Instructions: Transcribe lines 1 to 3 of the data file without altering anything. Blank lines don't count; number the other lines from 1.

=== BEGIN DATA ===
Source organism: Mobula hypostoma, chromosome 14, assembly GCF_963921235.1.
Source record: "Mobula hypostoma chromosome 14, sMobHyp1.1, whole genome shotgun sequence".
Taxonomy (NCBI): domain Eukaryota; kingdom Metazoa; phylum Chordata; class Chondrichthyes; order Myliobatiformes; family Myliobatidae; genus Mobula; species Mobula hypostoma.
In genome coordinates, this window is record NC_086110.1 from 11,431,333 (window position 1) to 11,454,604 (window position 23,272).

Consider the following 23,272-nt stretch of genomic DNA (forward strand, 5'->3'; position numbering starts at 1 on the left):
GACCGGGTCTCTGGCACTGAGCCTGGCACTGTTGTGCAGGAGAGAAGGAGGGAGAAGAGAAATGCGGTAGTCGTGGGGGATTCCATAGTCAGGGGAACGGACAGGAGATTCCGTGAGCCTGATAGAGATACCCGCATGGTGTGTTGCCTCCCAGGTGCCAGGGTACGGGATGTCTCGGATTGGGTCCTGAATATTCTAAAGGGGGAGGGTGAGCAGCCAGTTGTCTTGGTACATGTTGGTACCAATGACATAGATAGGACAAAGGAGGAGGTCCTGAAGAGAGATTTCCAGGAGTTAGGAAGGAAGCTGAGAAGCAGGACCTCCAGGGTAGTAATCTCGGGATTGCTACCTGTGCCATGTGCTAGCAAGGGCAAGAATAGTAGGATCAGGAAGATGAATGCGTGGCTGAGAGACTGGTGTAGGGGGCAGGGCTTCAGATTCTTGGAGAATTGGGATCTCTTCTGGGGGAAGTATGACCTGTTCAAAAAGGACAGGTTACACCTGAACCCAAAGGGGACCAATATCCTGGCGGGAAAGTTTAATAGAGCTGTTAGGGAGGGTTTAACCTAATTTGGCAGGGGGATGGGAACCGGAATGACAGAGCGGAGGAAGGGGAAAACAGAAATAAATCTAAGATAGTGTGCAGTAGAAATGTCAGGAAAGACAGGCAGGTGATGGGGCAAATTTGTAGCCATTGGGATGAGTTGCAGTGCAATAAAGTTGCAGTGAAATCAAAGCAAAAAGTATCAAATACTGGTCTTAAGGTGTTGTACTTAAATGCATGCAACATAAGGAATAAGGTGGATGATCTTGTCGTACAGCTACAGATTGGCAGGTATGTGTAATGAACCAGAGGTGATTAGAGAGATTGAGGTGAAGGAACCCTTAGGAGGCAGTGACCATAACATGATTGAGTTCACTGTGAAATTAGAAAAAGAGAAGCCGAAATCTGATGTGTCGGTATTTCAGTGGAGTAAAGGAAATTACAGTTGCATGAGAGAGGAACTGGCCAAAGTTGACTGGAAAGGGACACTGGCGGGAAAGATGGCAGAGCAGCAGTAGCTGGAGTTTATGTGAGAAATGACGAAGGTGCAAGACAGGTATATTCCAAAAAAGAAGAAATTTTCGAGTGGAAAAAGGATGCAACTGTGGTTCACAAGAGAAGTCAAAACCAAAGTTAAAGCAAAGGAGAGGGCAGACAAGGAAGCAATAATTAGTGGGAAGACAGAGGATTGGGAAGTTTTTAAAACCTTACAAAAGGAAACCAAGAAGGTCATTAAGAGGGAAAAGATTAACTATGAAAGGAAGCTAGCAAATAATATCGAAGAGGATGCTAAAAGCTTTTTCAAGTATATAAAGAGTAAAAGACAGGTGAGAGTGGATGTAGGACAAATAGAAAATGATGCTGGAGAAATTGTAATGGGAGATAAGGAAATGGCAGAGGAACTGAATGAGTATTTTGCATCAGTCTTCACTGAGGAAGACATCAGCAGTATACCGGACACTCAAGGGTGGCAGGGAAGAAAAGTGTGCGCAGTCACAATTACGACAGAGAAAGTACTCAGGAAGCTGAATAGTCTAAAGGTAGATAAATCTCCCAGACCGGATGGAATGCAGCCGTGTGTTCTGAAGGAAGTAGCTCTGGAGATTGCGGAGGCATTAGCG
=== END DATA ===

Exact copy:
Source organism: Mobula hypostoma, chromosome 14, assembly GCF_963921235.1.
Source record: "Mobula hypostoma chromosome 14, sMobHyp1.1, whole genome shotgun sequence".
Taxonomy (NCBI): domain Eukaryota; kingdom Metazoa; phylum Chordata; class Chondrichthyes; order Myliobatiformes; family Myliobatidae; genus Mobula; species Mobula hypostoma.